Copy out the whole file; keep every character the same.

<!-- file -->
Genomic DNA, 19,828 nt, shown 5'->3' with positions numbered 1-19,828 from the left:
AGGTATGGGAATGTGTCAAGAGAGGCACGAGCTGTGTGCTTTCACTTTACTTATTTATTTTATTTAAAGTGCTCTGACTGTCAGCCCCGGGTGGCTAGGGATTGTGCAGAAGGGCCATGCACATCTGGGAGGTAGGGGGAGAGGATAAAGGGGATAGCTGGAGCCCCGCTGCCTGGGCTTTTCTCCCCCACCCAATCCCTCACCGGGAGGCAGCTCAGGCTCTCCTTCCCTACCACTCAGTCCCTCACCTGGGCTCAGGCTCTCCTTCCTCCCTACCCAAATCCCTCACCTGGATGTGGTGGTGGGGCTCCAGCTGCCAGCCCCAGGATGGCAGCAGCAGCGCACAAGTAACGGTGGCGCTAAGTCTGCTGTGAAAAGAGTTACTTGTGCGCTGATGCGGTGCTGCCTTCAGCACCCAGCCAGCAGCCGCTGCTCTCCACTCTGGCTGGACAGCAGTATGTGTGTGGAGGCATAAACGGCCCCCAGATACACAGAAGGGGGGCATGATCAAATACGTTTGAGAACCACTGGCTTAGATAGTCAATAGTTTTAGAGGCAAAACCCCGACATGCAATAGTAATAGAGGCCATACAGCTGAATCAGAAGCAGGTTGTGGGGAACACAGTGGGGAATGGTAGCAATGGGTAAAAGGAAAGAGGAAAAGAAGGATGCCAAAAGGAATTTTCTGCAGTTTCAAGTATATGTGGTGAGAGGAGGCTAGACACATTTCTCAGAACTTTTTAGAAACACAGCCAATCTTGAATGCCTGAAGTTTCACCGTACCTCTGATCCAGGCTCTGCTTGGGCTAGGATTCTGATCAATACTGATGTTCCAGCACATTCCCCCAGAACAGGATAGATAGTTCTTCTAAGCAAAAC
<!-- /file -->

Genomic DNA, 19,828 nt, shown 5'->3' with positions numbered 1-19,828 from the left:
AGGTATGGGAATGTGTCAAGAGAGGCACGAGCTGTGTGCTTTCACTTTACTTATTTATTTTATTTAAAGTGCTCTGACTGTCAGCCCCGGGTGGCTAGGGATTGTGCAGAAGGGCCATGCACATCTGGGAGGTAGGGGGAGAGGATAAAGGGGATAGCTGGAGCCCCGCTGCCTGGGCTTTTCTCCCCCACCCAATCCCTCACCGGGAGGCAGCTCAGGCTCTCCTTCCCTACCACTCAGTCCCTCACCTGGGCTCAGGCTCTCCTTCCTCCCTACCCAAATCCCTCACCTGGATGTGGTGGTGGGGCTCCAGCTGCCAGCCCCAGGATGGCAGCAGCAGCGCACAAGTAACGGTGGCGCTAAGTCTGCTGTGAAAAGAGTTACTTGTGCGCTGATGCGGTGCTGCCTTCAGCACCCAGCCAGCAGCCGCTGCTCTCCACTCTGGCTGGACAGCAGTATGTGTGTGGAGGCATAAACGGCCCCCAGATACACAGAAGGGGGGCATGATCAAATACGTTTGAGAACCACTGGCTTAGATAGTCAATAGTTTTAGAGGCAAAACCCCGACATGCAATAGTAATAGAGGCCATACAGCTGAATCAGAAGCAGGTTGTGGGGAACACAGTGGGGAATGGTAGCAATGGGTAAAAGGAAAGAGGAAAAGAAGGATGCCAAAAGGAATTTTCTGCAGTTTCAAGTATATGTGGTGAGAGGAGGCTAGACACATTTCTCAGAACTTTTTAGAAACACAGCCAATCTTGAATGCCTGAAGTTTCACCGTACCTCTGATCCAGGCTCTGCTTGGGCTAGGATTCTGATCAATACTGATGTTCCAGCACATTCCCCCAGAACAGGATAGATAGTTCTTCTAAGCAAAAC